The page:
Michael Kleerekoper, MD, MACE, has joined the faculty at the University of Toledo Medical School where he is Professor in the Department of Internal Medicine and section chief of the Endocrinology Division. The author of numerous journal studies, Dr. Kleerekoper serves on the editorial boards for Endocrine Today, Endocrine Practice, Journal of Clinical Densitometry, Journal of Women's Health, Osteoporosis International and Calcified Tissue International. Dr. Kleerekoper is also a founding board member of the newly formed Academy of Women’s Health.

DXA and scoliosis

Back to back patients, both women in their late 50s, arrived at the clinic with their DXA reports in hand and both very concerned about the wording on the report. Both reports had the DXA images and in both, the spine images had clear evidence of scoliosis rendering interpretation difficult.

Careful examination of the first woman confirmed the scoliosis — a condition previously unknown to her. The scoliosis was mild and corrected on forward bending which she could do without difficulty. Correction of scoliosis with forward bending is suggestive of leg length discrepancy which I confirmed very simply by examining leg length. When she lay on her back with her legs extended, the left was shorter than the right by ~3/4”. With her knees bent, the difference was still apparent. When lying prone with her knees bent at 90° the difference was no longer apparent, confirming that the discrepancy was between the hip joint and the knee. Since she had no prior knowledge of this and no relevant symptoms, no intervention is necessary.

What effect does the scoliosis have on the validity of the DXA and its interpretation? The simple answer is that no one really knows, particularly with a mild degree of scoliosis such as seen in this patient. There are problems when attempting to use DXA for detection of vertebral fractures — more on that later.

The second patient had known about her scoliosis for many years and has long had both back trouble and difficulty walking. She had sustained more than her share of fragility fractures and did not really need a DXA to confirm her diagnosis of osteoporosis.

Not quite true! The correct diagnosis of osteogenesis imperfecta leapt out at me with the blueness of her sclerae along with the history of multiple fractures, but that’s a topic for another time.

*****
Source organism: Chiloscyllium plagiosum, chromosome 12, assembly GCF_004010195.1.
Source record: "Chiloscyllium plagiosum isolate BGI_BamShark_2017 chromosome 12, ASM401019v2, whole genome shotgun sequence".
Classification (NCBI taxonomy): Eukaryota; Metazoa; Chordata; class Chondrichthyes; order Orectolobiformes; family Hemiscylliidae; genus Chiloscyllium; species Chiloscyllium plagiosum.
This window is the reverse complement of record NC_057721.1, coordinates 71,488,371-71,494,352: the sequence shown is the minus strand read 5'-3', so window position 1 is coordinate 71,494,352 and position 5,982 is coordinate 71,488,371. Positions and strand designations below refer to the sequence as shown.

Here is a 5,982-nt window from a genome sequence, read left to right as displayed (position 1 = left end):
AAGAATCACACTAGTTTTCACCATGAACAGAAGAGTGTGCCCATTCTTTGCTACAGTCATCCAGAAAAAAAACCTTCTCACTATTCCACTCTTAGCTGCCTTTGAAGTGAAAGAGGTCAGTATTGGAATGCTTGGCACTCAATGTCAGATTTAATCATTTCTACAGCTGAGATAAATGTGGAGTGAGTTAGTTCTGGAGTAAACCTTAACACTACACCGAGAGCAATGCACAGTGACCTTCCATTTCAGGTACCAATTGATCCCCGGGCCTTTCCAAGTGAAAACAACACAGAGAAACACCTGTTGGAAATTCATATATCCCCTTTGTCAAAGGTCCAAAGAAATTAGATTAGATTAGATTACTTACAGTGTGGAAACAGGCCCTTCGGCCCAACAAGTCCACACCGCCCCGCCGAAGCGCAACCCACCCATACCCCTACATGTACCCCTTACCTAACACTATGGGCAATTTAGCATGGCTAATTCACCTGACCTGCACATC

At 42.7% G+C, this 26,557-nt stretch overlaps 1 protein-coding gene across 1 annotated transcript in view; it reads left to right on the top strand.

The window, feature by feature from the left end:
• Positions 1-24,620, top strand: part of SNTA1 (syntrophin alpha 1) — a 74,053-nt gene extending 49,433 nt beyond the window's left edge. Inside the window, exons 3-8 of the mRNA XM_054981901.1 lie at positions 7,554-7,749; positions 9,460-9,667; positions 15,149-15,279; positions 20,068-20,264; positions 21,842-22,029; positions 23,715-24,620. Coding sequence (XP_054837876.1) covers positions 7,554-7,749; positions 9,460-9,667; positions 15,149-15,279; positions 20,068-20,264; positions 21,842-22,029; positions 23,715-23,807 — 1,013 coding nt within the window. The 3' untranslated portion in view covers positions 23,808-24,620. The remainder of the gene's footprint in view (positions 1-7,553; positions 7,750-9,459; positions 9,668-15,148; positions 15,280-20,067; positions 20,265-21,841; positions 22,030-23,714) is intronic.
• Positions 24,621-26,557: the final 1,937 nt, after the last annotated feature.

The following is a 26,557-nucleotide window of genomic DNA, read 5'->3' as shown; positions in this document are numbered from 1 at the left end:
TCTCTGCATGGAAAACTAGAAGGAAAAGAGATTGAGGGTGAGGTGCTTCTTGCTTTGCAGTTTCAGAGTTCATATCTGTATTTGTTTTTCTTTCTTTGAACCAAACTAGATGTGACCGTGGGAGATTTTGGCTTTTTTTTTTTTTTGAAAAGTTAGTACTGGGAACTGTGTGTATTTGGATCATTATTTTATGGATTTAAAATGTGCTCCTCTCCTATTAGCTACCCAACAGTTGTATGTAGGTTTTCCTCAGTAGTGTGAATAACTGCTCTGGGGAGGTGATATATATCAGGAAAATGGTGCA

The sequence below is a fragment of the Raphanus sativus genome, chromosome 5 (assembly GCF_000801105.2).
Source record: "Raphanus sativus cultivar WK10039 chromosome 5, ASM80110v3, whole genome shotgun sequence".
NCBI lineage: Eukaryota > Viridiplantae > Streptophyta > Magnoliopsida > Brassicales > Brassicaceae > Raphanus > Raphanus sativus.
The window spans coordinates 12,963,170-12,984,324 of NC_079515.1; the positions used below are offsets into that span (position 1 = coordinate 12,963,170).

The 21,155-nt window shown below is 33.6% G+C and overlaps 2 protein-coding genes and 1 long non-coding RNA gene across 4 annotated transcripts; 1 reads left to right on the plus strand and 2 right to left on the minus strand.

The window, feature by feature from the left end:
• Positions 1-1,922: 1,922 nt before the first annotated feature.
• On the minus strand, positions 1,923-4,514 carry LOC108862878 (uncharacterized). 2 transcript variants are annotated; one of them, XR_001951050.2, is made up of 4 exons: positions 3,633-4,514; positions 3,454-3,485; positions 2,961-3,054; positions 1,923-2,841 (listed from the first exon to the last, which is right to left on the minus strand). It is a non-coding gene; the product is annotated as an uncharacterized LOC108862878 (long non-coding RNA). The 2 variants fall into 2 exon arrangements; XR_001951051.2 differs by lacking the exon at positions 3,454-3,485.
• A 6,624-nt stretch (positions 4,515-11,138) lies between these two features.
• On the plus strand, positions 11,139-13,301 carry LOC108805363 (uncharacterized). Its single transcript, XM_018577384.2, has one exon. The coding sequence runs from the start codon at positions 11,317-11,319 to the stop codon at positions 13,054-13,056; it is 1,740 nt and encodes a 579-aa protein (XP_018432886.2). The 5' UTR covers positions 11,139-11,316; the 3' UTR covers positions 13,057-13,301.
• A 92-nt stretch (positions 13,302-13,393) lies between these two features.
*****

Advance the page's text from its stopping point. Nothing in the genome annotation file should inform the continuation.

DXA can accurately determine the bone mineral content (BMC) of the analyzed vertebrae even in a person with severe scoliosis and can equally accurately determine the area of bone analyzed (BA). BMC/BA provides the bone mineral density, but how to best interpret the data is the issue at hand. The technology will provide the BMD along with a T-score and a Z-score but at least to me, it cannot confidently relate the result to persons matched for age, sex, and ethnicity who do not have scoliosis.

The reference database is established from a population of subjects in whom the X-ray beam is passed through the vertebral body truly perpendicular to the orientation of the vertebra (both the vertebral body and the posterior elements). In a patient with scoliosis, it is not possible for all assessed vertebrae such the resultant T- and Z-score cannot be as accurately related to the reference database. This will of course vary with the degree of scoliosis and the extent to which there is spurring of the vertebral end plates. In some cases, such as the first patient discussed above, this is not a major problem, but in the second case it is.

The second case presented an even bigger technical issue because the DXA technique of vertebral fracture analysis (VFA) was applied. VFA is an excellent noninvasive, minimal radiation exposure method of evaluating whether or not a patient has sustained a vertebral fracture without experiencing any clinical symptoms. This simply does not work in patients with severe scoliosis. I only had to look at the images obtained to see that the vertebral body markings on the output were a “hit and miss” effort with respect to correctly identifying the edges of the vertebral body.

What’s the solution?

The technician performing a DXA scan can see the image of the scanned portion of the skeleton (forearm, lumbar spine, proximal femur) as the scan is proceeding. She/he would be unlikely to know before this that scoliosis is present since examination of the patient is appropriately not part of a DXA study. Any evidence that something about the image produced will interfere with the analysis and interpretation should alert the technician and reader to use caution with the subsequent interpretation and consider not providing an interpretation for a suspect scan.

Scoliosis is just one issue. I, and many colleagues, have seen DXA studies that included a replaced hip which is probably the most egregious error. Navel rings, zippers in slacks, coins in the pocket and many other things can interfere with a DXA.

From the perspective of the clinician ordering the scan and receiving the report, until you are satisfied that the DXA facility you are using is meticulous in the work, ask to have all of the images and ancillary data provided to you and not just the summary report. Most often you will be fully satisfied, but don’t rely on that up front!